The “method” called for a Thai-influenced spice paste, which would then be added to coconut milk and used to form a curry. I was highly intrigued by it all, but also hesitant: Ottolengh, after all, is an Israeli-born chef currently residing in Britain. The pedigree doesn’t exactly scream Thai authority. But who knows? Maybe it should.
After the jump, check out my pics of this grand experiment…
In general, I try to cook healthy these days. Long gone are my weekly experimentations with ice cream recipes and chocolate cake indulgences. I’m not saying those things won’t come back, but after seeing some pics of me toward the end of 2012, I realized I needed to do a few more healthy things for myself. One helpful strategy has been cutting down on desserts (at least making them — I still find myself trotting out to the local frozen yogurt shop more often than I’d like to admit). Another helpful approach has been incorporating a few more vegetarian meals into the mix. Now, I’m still a through and through meat eater, but the occasional vegetable-based entrée can really go a long way.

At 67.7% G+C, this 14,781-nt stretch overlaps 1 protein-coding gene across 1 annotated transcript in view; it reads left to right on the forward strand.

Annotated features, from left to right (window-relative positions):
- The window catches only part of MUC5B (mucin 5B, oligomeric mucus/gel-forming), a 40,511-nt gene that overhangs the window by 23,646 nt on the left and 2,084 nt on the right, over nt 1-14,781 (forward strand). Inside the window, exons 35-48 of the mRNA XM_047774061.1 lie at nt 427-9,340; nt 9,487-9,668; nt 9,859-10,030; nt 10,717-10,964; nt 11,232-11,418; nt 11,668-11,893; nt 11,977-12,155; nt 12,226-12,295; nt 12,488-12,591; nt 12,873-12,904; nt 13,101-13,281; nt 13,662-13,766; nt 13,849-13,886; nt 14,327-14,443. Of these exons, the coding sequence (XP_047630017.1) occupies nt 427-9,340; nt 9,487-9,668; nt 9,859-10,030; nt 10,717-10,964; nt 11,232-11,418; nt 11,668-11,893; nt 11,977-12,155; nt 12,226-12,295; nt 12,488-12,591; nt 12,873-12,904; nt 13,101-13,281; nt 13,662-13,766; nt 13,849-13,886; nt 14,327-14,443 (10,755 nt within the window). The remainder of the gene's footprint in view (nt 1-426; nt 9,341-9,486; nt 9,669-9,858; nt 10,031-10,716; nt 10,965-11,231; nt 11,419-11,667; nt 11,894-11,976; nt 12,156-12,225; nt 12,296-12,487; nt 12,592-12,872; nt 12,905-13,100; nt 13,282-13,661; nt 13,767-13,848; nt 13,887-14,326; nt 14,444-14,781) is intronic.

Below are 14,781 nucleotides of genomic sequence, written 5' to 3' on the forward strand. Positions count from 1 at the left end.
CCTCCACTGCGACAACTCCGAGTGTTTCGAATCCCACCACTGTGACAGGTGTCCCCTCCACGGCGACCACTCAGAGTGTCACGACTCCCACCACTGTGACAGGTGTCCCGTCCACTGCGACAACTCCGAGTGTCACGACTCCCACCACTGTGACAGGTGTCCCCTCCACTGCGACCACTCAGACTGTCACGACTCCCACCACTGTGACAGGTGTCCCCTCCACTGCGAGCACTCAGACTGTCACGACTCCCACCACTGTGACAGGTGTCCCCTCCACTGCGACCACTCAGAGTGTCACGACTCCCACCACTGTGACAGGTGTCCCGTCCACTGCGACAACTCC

Of course, not all vegetarian recipes are automatically healthy, and that’s probably the case with the Grape leaf, herb and yogurt pie I made from Yotam Ottolenghi’s famous vegetarian book, Plenty. This savory, Turkish-inspired dish is chock full of yogurt, but a little dairy never killed anyone, right? Right?
Pics after the jump…